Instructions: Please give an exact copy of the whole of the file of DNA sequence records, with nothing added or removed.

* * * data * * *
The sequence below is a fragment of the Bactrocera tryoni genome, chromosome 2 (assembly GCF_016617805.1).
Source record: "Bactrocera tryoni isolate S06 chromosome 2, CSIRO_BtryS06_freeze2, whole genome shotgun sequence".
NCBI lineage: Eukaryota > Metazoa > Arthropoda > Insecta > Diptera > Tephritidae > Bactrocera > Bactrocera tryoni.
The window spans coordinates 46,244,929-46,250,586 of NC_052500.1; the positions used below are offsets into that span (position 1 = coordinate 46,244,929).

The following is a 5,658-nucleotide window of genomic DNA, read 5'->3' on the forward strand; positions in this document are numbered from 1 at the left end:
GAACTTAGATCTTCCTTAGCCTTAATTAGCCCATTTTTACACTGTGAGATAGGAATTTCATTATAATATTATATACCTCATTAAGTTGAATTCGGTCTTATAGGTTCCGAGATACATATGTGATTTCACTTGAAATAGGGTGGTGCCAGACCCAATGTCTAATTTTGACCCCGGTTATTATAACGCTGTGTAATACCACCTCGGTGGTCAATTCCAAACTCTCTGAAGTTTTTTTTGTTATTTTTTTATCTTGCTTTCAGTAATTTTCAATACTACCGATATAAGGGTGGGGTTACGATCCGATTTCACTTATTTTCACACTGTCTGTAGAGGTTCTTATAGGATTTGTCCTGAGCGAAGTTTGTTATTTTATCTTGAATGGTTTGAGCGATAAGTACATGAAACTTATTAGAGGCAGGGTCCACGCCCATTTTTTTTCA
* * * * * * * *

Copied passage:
The sequence below is a fragment of the Bactrocera tryoni genome, chromosome 2 (assembly GCF_016617805.1).
Source record: "Bactrocera tryoni isolate S06 chromosome 2, CSIRO_BtryS06_freeze2, whole genome shotgun sequence".
NCBI lineage: Eukaryota > Metazoa > Arthropoda > Insecta > Diptera > Tephritidae > Bactrocera > Bactrocera tryoni.
The window spans coordinates 46,244,929-46,250,586 of NC_052500.1; the positions used below are offsets into that span (position 1 = coordinate 46,244,929).

The following is a 5,658-nucleotide window of genomic DNA, read 5'->3' on the forward strand; positions in this document are numbered from 1 at the left end:
GAACTTAGATCTTCCTTAGCCTTAATTAGCCCATTTTTACACTGTGAGATAGGAATTTCATTATAATATTATATACCTCATTAAGTTGAATTCGGTCTTATAGGTTCCGAGATACATATGTGATTTCACTTGAAATAGGGTGGTGCCAGACCCAATGTCTAATTTTGACCCCGGTTATTATAACGCTGTGTAATACCACCTCGGTGGTCAATTCCAAACTCTCTGAAGTTTTTTTTGTTATTTTTTTATCTTGCTTTCAGTAATTTTCAATACTACCGATATAAGGGTGGGGTTACGATCCGATTTCACTTATTTTCACACTGTCTGTAGAGGTTCTTATAGGATTTGTCCTGAGCGAAGTTTGTTATTTTATCTTGAATGGTTTGAGCGATAAGTACATGAAACTTATTAGAGGCAGGGTCCACGCCCATTTTTTTTCA